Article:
The conduit 4 is provided with a discharging conduit 8 branched from the conduit 4. The discharging conduit 8 is connected to a conduit 10 through a control device 11 for adjusting the discharge rate of the resultant urea granules. In the conduit 4, an inclined perforated plate 9 is arranged in such a manner that the resultant urea granules can be introduced into the conduit 8. The perforated plate 9 has a number of holes having a size small enough for not allowing the resultant urea granules having a desired size to pass through the holes. Accordingly, when the resultant urea granules reach the perforated plate 9, only those having the desired size can be introduced into the conduit 8 along the upper surface of the perforated plate 9, and the remaining particles in the conduit 4 are blown up into the upper compartment 1a through the annular opening 3a by the action of the stream of the inert gas flowing through the conduit 4. That is, the resultant urea granules having the desired size are separated from the other particles by utilizing a principle of gas elutriation in the conduit 4. The control device 11 is effective not only for controlling the discharge rate of the resultant urea granules but, also, for promoting the separation of the resultant urea granules from the other particles on the perforated plate 9. The control device 11 is not limited to a special type. However, it is preferable to use a rotary valve as the control device 11.

The inclination of the perforated plate 9 from a horizontal plane is not limited to a special range of angles. However, it is preferable that the angle of the perforated plate 9 from the horizontal plane be in a range of from 5 to 50 degrees, more preferably, from 15 to 45 degrees. When the perforated plate 9 is inclined from the horizontal plane the perforated plate 9 takes an elliptical shape.

The upper portion 1a is provided with an inlet 7 for feeding urea seed particles into the upper portion 1a. A hopper 13 for containing the urea seed particles is connected to the inlet 7 through a conduit 24. A feed regulator 15 for adjusting the feed rate of the urea seed particles is located between the bottom of the hopper 13 and the conduit 24. The urea seed particles are supplied to the hopper 13 through a conduit 25. The inlet 7 may be located in any location above the uppermost end of the funnel-shaped partition 2, preferably above a zone in which the fluidized bed is formed.

An exhaust gas discharging outlet 12 of the cylindrical vessel 1 is connected through a conduit 23 to a cyclone 14, for separating and recovering small solid particles from the exhaust gas. The cyclone 14 has an outlet 16 arranged in the bottom thereof, a discharge valve 16a arranged at the outlet and a conduit 22 for discharging the exhaust gas therethrough. The upper compartment 1a is provided with an outlet 17 for discharging a portion of the particles in the fluidized bed. The outlet 17 is located in a upper part of the fluidized bed-forming zone in the upper compartment 1a. The outlet 17 is connected to a conduit 21 through a valve 17a for adjusting the discharging rate of the particles and screening the particles having a predetermined size. Also, the upper compartment 1a is provided with an outlet 18 for sampling the particles in the fluidized bed. The outlet 18 is located in a lower part of the upper portion 1a and connected to a conduit 20 through a valve 18a.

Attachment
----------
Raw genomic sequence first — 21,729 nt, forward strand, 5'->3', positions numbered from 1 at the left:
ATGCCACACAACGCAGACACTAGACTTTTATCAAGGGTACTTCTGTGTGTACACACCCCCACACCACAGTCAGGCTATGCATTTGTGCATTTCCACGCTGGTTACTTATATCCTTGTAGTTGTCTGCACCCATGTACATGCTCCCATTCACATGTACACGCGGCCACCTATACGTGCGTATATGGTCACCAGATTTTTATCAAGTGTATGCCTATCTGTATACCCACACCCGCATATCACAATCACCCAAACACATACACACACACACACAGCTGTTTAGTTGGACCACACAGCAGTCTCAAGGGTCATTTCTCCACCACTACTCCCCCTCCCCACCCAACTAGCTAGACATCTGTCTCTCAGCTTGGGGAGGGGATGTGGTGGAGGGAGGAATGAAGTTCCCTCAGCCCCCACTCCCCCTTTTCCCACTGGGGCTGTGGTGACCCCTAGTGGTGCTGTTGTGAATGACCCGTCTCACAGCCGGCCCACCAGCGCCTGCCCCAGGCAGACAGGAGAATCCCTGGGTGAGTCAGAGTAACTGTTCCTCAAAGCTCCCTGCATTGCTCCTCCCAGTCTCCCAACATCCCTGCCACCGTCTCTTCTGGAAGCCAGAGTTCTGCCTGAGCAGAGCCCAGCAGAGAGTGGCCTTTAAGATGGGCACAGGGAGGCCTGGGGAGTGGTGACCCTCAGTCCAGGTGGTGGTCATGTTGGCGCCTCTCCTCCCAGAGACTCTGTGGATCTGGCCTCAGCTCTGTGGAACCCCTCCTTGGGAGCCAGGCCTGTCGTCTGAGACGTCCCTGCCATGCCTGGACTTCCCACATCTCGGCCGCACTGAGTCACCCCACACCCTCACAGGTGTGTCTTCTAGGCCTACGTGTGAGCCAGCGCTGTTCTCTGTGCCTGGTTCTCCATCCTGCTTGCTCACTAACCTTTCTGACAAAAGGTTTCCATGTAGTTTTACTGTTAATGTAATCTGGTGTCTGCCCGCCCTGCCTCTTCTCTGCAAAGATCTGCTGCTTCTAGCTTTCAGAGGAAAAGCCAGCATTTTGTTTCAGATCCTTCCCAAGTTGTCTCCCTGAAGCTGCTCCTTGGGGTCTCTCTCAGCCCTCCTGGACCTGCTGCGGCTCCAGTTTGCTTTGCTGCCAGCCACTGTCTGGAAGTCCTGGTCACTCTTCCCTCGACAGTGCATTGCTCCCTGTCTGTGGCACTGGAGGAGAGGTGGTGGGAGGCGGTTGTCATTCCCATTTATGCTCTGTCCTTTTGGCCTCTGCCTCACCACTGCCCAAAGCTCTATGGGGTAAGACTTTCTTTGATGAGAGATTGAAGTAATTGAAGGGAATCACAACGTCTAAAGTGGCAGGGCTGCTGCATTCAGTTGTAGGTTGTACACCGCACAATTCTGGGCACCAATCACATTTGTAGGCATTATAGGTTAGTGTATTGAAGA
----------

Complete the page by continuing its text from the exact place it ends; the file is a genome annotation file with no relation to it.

In the apparatus of the present invention, the vertical vessel 1 preferably has a cylindrical shape. However, the vessel 1 may take a polygonal prismatic shape, for example, a hexagonal or octagonal prismatic shape. The portion 2 has a funnel like shape. It is preferable that the funnel-shape have a vertical angle of from 60 to 130 degrees, more preferably, from 80 to 100 degrees. When the vertical angle is larger than 130 degrees, sometimes the fluidized bed may be uneven. This uneven fluidized bed causes a portion of the urea seed particles to be not fluidized. When the vertical angle is smaller than 30, sometimes the movement of the urea seed particles may be excessively vigorous and, therefore, the circulation of all of the particles may not be formed in a desired circuit in the fluidized bed.

In the apparatus of the present invention, it is important that the top end of the atomizing nozzle 5 be located above the level of the top end of the conduit 4. It is preferable that the distance between the top end of the atomizing nozzle 5 and the level of the top end of the conduit 4 be equal to or smaller than the inside diameter D2 of the conduit 4.

Also, it is preferable that the ratio (m2 /m1) of a cross-sectional area in m2 of the cylindrical vessel 1 (m1 =πD1 2/4) to an effective area in m2 of the annular opening 3a (m2 =πD2 2/4--cross-sectional area of atomizing nozzle 5) be in a range of from 0.01 to 0.25, more preferably, from 0.03 to 0.1. The ratio (m2 /m1) in the range mentioned above is effective for forming a stable, uniform fluidized bed in the upper portion 1a. Furthermore, it is preferable that the ratio (D2 /D1) of the outer diameter (D2) of the annular opening 3a, that is, the inside diameter of the top end of the conduit 4, to the inside diameter (D1) of the cylindrical vessel 1 be in a range of from 1/10 to 1/2, more preferably, from 1/6 to 1/3.

By using the process and apparatus of the present invention, it is possible to produce urea granules having a size of from 1.2 to 10 times, preferably, from 2 to 4 times, the size of the seed particles without difficulty. The ratio of the size of the seed particles to that of the resultant urea granules is variable depending upon the size of the seed particles. The resultant urea granules are usable as urea seed particles for producing larger urea granules. That is, the process and apparatus of the present invention has an advantage that it is possible to easily produce the urea granules having a desired size which is suitable for the use of the urea granules.